Tepid economic conditions in historically dependable international markets continued to create a drag on California export trade in August.
California businesses shipped goods valued at $13.22 billion in August, down 5 percent from $13.91 billion in August 2011, according to an analysis of Thursday's U.S. Commerce Department trade figures by Beacon Economics, a consulting firm with offices in the Bay Area and Los Angeles. Adjusted for inflation, Beacon said the decline was 7.2 percent.
It was the second straight month that California exports saw a year-over-year decline, although August exports topped July's total of $13.09 billion. July marked the end of a 32-month streak of year-over-year export gains.
"With even our relatively healthier overseas markets turning more sclerotic, August's numbers are hardly surprising," said Jock O'Connell, Beacon's international trade adviser. "It doesn't matter much if you're offering the best products at the most attractive prices. If buyers aren't buying, you're not selling."
Export totals fell across all major segments.
Shipments of manufactured goods, at $8.71 billion, were off by 4.5 percent from a year ago. Non-manufactured exports, chiefly raw materials and agricultural products, declined by 6.8 percent to $1.51 billion; re-exports fell 5 percent to $3 billion.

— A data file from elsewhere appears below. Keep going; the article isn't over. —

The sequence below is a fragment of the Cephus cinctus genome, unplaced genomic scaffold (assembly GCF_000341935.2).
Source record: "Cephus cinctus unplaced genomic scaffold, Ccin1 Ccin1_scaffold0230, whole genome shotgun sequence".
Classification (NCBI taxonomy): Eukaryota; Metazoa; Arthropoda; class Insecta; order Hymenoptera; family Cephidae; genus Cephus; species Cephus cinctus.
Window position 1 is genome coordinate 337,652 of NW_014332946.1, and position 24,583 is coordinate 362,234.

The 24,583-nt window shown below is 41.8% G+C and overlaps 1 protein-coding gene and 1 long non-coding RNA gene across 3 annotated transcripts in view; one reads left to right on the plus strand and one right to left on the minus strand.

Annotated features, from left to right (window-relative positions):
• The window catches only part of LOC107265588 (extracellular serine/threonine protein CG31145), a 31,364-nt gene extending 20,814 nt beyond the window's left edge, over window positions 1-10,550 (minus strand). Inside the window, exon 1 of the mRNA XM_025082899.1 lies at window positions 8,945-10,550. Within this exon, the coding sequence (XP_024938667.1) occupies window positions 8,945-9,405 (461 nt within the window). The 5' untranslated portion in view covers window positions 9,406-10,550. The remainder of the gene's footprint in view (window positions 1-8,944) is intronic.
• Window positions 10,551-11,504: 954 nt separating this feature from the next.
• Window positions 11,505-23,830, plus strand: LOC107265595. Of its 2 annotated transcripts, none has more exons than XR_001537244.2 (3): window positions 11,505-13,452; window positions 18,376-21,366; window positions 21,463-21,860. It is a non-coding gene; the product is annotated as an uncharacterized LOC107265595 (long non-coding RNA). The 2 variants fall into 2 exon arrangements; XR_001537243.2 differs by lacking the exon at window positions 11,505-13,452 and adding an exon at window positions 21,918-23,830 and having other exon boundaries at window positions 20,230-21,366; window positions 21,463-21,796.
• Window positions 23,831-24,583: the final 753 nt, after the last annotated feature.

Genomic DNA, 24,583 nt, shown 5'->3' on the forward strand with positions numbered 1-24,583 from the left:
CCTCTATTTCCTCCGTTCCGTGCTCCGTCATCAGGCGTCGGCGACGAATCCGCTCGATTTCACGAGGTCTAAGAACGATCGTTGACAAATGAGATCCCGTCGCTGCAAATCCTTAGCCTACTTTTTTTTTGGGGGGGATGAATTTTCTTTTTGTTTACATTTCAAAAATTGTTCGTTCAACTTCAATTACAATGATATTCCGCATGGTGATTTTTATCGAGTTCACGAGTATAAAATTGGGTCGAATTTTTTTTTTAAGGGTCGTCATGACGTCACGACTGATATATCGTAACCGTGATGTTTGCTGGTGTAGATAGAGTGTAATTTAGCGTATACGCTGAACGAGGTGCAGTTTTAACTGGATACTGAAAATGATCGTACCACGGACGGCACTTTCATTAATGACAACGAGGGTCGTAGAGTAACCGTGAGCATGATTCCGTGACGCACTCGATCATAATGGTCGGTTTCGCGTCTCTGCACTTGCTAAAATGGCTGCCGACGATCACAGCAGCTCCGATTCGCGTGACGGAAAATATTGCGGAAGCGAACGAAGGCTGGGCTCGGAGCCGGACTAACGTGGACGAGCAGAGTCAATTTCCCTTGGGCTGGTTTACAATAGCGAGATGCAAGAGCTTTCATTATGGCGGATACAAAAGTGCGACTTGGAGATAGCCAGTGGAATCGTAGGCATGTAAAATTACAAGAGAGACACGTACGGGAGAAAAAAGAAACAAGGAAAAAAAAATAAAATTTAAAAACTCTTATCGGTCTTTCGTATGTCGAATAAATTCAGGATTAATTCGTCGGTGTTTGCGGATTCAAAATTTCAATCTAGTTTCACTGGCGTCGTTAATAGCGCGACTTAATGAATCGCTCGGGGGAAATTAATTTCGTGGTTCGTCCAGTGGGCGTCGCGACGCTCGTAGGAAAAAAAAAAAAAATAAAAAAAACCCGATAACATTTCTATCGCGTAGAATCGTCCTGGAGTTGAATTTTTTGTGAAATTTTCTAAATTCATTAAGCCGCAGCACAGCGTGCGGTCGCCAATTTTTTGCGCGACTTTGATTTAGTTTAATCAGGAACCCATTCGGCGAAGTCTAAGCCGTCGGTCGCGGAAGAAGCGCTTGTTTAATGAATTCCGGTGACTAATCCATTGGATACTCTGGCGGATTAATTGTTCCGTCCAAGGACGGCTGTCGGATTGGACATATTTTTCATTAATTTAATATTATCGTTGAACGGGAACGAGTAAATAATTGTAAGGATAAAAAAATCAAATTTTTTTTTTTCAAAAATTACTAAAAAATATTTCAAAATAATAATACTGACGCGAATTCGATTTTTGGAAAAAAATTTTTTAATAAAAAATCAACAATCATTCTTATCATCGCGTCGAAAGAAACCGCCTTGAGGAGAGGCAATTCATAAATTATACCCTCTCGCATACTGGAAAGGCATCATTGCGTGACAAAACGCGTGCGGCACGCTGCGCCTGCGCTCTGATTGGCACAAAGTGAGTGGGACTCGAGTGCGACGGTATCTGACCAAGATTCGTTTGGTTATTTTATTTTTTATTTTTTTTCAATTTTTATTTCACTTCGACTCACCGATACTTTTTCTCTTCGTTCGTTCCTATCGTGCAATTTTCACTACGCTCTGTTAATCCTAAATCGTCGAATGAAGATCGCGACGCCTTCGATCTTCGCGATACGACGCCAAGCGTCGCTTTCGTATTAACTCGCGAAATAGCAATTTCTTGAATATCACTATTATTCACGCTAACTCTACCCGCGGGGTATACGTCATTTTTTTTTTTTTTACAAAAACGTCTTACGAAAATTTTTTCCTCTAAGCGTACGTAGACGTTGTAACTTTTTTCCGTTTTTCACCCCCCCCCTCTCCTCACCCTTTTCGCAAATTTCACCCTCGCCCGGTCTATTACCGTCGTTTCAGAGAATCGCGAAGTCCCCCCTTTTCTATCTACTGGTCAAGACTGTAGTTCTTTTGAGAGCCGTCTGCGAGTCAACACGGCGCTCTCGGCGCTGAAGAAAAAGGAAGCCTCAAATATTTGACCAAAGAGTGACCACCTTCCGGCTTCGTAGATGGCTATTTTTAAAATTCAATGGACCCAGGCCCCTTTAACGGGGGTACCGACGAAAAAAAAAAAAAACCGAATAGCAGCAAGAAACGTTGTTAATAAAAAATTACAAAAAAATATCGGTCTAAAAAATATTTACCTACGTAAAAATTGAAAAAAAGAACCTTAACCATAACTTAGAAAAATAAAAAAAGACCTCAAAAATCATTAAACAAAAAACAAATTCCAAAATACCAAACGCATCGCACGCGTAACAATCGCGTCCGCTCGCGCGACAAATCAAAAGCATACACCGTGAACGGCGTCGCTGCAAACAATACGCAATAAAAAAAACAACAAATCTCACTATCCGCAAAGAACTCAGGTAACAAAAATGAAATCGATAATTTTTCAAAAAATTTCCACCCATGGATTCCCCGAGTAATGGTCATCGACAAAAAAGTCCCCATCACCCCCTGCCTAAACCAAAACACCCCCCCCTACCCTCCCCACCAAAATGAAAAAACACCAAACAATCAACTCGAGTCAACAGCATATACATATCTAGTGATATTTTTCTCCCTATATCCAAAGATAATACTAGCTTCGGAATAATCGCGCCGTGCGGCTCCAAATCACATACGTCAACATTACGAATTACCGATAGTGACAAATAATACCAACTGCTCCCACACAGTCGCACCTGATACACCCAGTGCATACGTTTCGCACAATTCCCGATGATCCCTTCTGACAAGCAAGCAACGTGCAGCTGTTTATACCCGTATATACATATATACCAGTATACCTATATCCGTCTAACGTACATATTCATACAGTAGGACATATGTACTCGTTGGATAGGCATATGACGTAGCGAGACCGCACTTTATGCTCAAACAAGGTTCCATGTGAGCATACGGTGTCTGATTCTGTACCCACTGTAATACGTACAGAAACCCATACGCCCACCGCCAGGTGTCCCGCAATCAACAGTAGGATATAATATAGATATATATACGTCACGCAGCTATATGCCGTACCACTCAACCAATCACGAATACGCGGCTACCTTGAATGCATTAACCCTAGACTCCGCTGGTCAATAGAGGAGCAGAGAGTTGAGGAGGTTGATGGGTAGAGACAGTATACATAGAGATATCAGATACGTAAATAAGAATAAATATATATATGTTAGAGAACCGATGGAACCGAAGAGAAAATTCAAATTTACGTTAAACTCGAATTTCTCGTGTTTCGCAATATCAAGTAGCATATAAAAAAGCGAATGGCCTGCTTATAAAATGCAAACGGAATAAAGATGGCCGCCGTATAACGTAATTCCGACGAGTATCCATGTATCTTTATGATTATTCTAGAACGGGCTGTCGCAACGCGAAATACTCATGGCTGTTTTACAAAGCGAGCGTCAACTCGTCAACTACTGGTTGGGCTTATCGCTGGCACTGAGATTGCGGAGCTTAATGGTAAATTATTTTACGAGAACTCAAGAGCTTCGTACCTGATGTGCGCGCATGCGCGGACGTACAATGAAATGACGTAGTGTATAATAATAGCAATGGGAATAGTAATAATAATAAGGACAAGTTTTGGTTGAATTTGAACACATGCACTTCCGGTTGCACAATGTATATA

Still, California remains on pace to exceed inflation-adjusted export numbers of 2008, the peak pre-recession year.
O'Connell said he is guardedly optimistic about the next several months, because, unlike Europe, the economies of key North America trading partners are showing signs of life.
O'Connell said the latest International Monetary Fund report projected Mexico's economic growth at 3.8 percent this year and 3.5 percent in 2013. The IMF forecast 1.9 percent growth in Canada this year and 2 percent next year.
Beacon said Mexico and Canada combined account for 28 percent of California's merchandise export trade.
And China, which takes in nearly 9 percent of California's export trade, is expecting its economy to grow by 7.5 percent this year.
In Europe, however, it's a different ballgame.
"It's definitely not a good omen for Europe when McDonald's feels obliged to cut menu prices in Germany and France," O'Connell said.
On the import side, California took in $32.11 billion in August, down slightly from $32.18 billion in August last year. Some goods entering California go to other states, so exports are considered a more accurate measure of the state's trade health.
Nationally, the U.S. trade deficit widened to $44.2 billion from July to August.
Exports of U.S. goods and services fell 1 percent to $181.3 billion, the lowest level in six months. The Commerce Department said demand for American-made cars and farm goods declined.
Imports fell 0.1 percent to $225.5 billion.